10 Ways To Communicate When SHTF, Without Your Phone Or Internet

In a natural disaster, civil unrest, or other public emergency, being able to communicate up to 5 miles or more is very important. 

When there isn’t a working cellphone system or the internet is unavailable, it can wreak havoc. People that take their phone everywhere, or rely on it for all forms of contact with other people will be at a serious disadvantage. Sadly, as we have seen already in some disasters, these individuals can and will mentally shut down or be unable to function at all.

While many people today take their cell phones and internet access for granted, there are other effective ways to communicate in an emergency. Here are some older ways of communication that you should learn how to use.

Types Of Non-Cellular or Non-Web Radios and Phones

Many people today think of radios only in terms of their capacity to receive signals. While this is important for obtaining timely information in a crisis, there are other radios that you can use to transmit information to others that have a compatible receiver.

  • Ham Radios – This is the best radio to use for any type of post disaster communication. Ham operators are regulated by the FCC, user must have a valid license. These radios can be used to communicate with anyone around the world. FEMA uses these radios to pass on vital information during emergencies and broadcast information to hospitals, shelters, police stations, fire stations and other emergence services.
  • CB Radios – Even though they aren’t as popular as the use to be, CB radios are still used by truckers and other commercial drivers. The range of the radio depends on whether the transmitter is located in a base station or a mobile unit. Base stations have a longer broadcasting range than mobile units. CB radios must also be licensed by the FCC in order to operate. The average broadcasting distance is between 25 and 50 miles.
  • Walkie-Talkies – These are short ranged, hand held, battery powered radios that can be used for emergency communications. Depending on the broadcasting power they may have a range of 1 to 10 miles.
  • Hand Cranked Radios with AM, FM, And Short Wave Channels – Although these radios can only receive, they are a big help in getting good reliable news and weather reports. The nice thing about this radio is that it doesn’t need batteries. It uses a crank generator to supply the needed electric power.
  • Satellite Phones – These phones work during disasters because they work through satellites instead of cellphone towers. They will work without interruption unless the satellites are jammed. They are expensive to buy and may not work in some situations that would not stop a Ham radio.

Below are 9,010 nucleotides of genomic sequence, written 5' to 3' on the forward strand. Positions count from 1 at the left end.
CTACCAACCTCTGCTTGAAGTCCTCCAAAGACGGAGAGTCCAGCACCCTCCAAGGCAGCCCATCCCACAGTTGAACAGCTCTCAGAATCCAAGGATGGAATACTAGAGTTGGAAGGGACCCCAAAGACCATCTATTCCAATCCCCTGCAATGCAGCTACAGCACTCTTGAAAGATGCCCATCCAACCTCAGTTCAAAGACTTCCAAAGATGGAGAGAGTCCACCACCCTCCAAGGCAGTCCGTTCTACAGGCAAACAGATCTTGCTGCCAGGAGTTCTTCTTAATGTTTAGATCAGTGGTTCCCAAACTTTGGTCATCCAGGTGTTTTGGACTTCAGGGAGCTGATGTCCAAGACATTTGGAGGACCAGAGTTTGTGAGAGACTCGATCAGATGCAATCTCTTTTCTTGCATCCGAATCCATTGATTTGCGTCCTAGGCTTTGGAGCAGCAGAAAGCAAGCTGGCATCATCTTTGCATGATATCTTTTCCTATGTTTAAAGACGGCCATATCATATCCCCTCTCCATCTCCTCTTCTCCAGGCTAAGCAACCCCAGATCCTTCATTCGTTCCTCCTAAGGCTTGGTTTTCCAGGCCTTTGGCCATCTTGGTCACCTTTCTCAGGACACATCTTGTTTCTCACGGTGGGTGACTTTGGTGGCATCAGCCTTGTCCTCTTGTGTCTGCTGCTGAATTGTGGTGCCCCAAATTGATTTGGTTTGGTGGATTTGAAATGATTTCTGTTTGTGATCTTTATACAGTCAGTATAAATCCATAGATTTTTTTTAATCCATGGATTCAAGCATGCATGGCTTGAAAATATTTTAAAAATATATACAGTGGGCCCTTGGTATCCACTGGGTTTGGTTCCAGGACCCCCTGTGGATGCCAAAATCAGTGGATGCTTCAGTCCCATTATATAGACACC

• Land Line Phones – Most of these phones are obsolete by today’s standards. There are still a few around in big cities and small towns. If you can find a working phone in a disaster, they are much more reliable than cell phone networks. Be sure to have some change, in case you find a pay phone.

Codes and Why You Need to Learn Them

In a major crisis, there may be times when you will not be able to transmit information using voice and words. Instead, you may have to tap out sounds, or use a series of light flashes to communicate important information. Here are two code systems that will be well worth learning. They can be used with anything from drums to flashlights and mirrors as well as for communication over electronic networks.

Morse Code

Was invented by an American Samuel F.B. Morse, and first used in 1844. It is a relatively simple code that turns letters, numbers, and punctuation into a series of dots, dashes, and spaces.

The most important advantage of Morse Code is it’s ability to be used in almost any circumstance. It works as long as it’s possible to make a signal of some sort. Morse Code is usually transmitted by on-off keying of an information carrying medium such as electric current, radio waves, visible light, sound waves, and signal flags.

Morse Code was used extensively from the Civil War through Vietnam, and was also the standard format for ocean communications until the Global Maritime Distress Safety System replaced it in 1999. Most people will tell you that Morse Code is obsolete, and no longer worth learning. As a prepper, however, you may appreciate the following advantages:

  • It is possible to transmit using little more than a wire antenna, some simple electronic parts, and a few small batteries.
  • Morse Code signals can be sent over much longer distances with a lower power requirement than voice messages.
  • When nothing else works, Morse Code will work.
  • It’s much easier to filter out background noise and hear weak signals.
  • Since it is obsolete, there is a chance you can send messages that unintended listeners may not be able to decipher. That being said, an additional layer of encryption would also be helpful.

5X5 Tap Code

This code was originally used as a way for prisoners of war, penal incaceration, and others to communicate with each other without individuals outside group knowing what is being said. It’s a short range communications system that only travels the length of the medium being sent on.